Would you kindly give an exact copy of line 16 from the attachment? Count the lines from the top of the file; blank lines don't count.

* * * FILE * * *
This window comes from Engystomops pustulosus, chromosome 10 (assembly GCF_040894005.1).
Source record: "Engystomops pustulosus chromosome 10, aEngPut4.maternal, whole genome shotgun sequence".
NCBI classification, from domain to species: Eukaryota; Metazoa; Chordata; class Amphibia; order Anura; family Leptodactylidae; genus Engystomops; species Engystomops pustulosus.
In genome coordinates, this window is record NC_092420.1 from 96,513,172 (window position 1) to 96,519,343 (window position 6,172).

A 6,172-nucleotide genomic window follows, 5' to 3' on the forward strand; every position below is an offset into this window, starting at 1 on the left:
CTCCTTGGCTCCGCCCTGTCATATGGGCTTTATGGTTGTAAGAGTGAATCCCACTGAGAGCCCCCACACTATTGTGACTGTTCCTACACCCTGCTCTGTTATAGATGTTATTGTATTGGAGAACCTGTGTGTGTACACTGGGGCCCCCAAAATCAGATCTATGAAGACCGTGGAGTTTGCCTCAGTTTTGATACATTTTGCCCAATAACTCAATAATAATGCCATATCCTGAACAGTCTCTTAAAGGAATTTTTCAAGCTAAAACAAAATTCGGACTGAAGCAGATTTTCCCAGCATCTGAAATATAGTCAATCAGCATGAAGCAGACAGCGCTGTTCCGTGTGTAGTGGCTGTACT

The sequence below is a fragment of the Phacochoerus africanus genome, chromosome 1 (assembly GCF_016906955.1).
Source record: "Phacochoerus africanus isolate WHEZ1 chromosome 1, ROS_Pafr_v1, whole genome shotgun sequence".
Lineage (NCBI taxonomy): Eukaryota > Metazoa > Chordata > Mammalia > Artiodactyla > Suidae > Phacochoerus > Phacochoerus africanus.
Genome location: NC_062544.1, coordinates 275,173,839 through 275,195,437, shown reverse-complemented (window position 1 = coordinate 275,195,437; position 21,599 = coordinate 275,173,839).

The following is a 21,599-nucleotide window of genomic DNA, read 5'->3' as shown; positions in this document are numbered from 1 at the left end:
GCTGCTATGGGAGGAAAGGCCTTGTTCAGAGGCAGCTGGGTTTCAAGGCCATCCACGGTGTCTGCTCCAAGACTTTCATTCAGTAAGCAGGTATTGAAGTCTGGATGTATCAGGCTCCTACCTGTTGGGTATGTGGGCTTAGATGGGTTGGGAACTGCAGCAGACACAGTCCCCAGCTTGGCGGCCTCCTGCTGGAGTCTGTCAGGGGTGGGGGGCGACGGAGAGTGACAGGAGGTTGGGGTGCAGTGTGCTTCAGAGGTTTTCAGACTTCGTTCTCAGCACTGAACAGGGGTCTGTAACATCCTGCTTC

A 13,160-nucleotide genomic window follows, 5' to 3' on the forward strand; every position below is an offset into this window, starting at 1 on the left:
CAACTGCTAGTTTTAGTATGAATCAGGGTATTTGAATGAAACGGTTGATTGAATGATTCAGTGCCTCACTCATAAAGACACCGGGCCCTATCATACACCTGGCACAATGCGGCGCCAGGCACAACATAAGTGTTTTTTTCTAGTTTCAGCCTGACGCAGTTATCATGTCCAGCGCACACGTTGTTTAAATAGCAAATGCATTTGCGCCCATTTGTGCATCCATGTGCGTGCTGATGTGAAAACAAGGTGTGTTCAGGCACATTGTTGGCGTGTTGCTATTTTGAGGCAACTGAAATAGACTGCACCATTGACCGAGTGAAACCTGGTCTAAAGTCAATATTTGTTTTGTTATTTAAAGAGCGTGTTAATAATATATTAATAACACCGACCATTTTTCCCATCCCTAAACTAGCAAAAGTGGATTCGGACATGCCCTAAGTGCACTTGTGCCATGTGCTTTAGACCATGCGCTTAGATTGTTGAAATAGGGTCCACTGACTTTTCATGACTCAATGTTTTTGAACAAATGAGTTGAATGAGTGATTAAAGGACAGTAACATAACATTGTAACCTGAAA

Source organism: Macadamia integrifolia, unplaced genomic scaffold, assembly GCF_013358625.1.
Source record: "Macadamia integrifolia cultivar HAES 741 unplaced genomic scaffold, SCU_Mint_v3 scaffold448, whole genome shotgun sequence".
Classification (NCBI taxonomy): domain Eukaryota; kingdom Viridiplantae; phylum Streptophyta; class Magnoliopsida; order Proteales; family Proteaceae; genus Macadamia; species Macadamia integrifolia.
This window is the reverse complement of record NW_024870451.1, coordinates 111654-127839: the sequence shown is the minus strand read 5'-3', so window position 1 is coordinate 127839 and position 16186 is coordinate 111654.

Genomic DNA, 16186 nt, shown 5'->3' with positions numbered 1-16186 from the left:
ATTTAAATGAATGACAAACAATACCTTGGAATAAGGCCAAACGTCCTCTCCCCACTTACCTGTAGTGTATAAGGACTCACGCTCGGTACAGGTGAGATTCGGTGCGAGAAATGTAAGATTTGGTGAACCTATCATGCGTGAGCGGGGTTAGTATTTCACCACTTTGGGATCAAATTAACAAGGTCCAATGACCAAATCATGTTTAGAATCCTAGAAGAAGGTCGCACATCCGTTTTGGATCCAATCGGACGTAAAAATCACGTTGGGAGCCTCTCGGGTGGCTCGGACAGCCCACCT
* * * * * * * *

Source record: "Macadamia integrifolia cultivar HAES 741 unplaced genomic scaffold, SCU_Mint_v3 scaffold448, whole genome shotgun sequence".